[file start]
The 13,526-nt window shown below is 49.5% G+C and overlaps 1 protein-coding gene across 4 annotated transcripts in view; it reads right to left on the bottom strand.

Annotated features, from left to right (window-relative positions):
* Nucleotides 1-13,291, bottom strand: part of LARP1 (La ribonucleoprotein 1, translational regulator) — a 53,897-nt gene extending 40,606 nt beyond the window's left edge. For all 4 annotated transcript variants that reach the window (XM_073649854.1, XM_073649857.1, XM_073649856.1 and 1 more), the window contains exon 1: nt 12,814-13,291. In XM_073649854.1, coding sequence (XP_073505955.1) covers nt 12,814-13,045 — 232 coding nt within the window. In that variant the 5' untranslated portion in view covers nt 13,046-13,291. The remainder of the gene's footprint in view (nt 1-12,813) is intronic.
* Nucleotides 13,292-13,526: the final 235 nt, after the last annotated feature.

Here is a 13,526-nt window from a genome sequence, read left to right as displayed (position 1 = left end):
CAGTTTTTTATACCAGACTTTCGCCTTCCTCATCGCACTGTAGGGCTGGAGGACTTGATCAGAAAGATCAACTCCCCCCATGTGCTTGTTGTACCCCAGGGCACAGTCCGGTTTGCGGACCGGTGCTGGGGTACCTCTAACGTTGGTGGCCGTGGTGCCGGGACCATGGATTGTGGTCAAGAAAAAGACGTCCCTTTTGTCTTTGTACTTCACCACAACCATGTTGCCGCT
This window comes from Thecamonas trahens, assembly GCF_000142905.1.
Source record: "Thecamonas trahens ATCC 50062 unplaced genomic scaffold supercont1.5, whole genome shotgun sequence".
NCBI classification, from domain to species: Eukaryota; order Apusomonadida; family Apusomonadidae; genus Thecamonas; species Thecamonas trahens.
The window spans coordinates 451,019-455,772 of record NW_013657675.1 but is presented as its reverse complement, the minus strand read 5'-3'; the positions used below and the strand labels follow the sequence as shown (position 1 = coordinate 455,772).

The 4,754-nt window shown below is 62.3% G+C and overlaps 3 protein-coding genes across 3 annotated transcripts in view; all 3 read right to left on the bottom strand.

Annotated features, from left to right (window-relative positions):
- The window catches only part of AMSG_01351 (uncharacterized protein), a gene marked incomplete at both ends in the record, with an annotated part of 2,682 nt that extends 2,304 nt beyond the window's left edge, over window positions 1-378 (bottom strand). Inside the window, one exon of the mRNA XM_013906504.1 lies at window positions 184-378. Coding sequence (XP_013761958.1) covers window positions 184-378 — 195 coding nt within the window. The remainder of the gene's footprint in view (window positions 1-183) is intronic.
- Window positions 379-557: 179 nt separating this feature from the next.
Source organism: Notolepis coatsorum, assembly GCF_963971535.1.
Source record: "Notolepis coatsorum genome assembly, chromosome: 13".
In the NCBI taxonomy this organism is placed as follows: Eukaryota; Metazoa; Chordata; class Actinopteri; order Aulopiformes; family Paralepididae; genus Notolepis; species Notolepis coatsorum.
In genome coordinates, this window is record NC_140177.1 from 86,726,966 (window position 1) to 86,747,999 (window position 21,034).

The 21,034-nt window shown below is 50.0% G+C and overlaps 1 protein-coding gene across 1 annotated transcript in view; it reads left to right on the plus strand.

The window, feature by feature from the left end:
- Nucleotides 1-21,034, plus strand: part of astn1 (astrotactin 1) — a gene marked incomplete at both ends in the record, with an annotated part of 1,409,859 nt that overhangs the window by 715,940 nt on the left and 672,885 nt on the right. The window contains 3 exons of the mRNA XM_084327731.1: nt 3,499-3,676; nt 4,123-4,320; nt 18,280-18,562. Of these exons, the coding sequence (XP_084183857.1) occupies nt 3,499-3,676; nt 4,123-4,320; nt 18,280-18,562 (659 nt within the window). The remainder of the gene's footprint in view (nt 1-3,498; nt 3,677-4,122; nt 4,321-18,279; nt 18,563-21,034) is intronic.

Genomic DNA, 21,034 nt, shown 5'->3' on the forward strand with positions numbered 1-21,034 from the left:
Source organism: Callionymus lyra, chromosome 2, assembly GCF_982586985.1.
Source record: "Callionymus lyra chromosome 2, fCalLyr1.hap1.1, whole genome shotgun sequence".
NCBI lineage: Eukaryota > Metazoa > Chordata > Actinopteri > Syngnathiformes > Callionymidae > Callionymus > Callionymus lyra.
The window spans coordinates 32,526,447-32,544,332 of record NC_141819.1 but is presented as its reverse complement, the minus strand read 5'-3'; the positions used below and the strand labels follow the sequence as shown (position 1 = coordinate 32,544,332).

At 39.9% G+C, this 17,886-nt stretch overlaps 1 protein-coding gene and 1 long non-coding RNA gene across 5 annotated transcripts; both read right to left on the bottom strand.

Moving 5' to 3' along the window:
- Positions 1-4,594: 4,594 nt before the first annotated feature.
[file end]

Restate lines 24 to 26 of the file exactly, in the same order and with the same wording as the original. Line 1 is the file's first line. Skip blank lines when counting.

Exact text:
Source record: "Callionymus lyra chromosome 2, fCalLyr1.hap1.1, whole genome shotgun sequence".
NCBI lineage: Eukaryota > Metazoa > Chordata > Actinopteri > Syngnathiformes > Callionymidae > Callionymus > Callionymus lyra.
The window spans coordinates 32,526,447-32,544,332 of record NC_141819.1 but is presented as its reverse complement, the minus strand read 5'-3'; the positions used below and the strand labels follow the sequence as shown (position 1 = coordinate 32,544,332).